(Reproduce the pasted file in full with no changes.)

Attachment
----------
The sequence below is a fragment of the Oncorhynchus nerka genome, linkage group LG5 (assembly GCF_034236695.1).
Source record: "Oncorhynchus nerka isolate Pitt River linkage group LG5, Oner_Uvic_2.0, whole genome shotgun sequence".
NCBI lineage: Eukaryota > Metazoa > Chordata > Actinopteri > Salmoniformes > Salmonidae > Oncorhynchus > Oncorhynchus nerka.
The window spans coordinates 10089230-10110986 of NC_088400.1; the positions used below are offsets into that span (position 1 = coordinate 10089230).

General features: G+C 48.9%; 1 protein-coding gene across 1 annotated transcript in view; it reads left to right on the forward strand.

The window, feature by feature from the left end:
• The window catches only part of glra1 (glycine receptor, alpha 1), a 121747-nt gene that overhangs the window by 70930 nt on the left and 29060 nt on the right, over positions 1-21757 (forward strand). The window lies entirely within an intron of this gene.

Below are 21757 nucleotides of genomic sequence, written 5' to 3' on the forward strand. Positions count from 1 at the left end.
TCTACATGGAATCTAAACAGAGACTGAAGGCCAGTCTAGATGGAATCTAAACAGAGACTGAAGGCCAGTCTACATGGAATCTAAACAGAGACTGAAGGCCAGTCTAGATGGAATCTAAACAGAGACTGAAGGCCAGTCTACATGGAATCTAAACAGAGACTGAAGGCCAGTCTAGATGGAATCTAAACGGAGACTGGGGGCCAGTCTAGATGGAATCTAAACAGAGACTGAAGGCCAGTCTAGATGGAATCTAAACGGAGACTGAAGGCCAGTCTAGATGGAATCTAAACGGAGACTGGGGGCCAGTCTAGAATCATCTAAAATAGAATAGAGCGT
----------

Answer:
The sequence below is a fragment of the Oncorhynchus nerka genome, linkage group LG5 (assembly GCF_034236695.1).
Source record: "Oncorhynchus nerka isolate Pitt River linkage group LG5, Oner_Uvic_2.0, whole genome shotgun sequence".
NCBI lineage: Eukaryota > Metazoa > Chordata > Actinopteri > Salmoniformes > Salmonidae > Oncorhynchus > Oncorhynchus nerka.
The window spans coordinates 10089230-10110986 of NC_088400.1; the positions used below are offsets into that span (position 1 = coordinate 10089230).

General features: G+C 48.9%; 1 protein-coding gene across 1 annotated transcript in view; it reads left to right on the forward strand.

The window, feature by feature from the left end:
• The window catches only part of glra1 (glycine receptor, alpha 1), a 121747-nt gene that overhangs the window by 70930 nt on the left and 29060 nt on the right, over positions 1-21757 (forward strand). The window lies entirely within an intron of this gene.

Below are 21757 nucleotides of genomic sequence, written 5' to 3' on the forward strand. Positions count from 1 at the left end.
TCTACATGGAATCTAAACAGAGACTGAAGGCCAGTCTAGATGGAATCTAAACAGAGACTGAAGGCCAGTCTACATGGAATCTAAACAGAGACTGAAGGCCAGTCTAGATGGAATCTAAACAGAGACTGAAGGCCAGTCTACATGGAATCTAAACAGAGACTGAAGGCCAGTCTAGATGGAATCTAAACGGAGACTGGGGGCCAGTCTAGATGGAATCTAAACAGAGACTGAAGGCCAGTCTAGATGGAATCTAAACGGAGACTGAAGGCCAGTCTAGATGGAATCTAAACGGAGACTGGGGGCCAGTCTAGAATCATCTAAAATAGAATAGAGCGT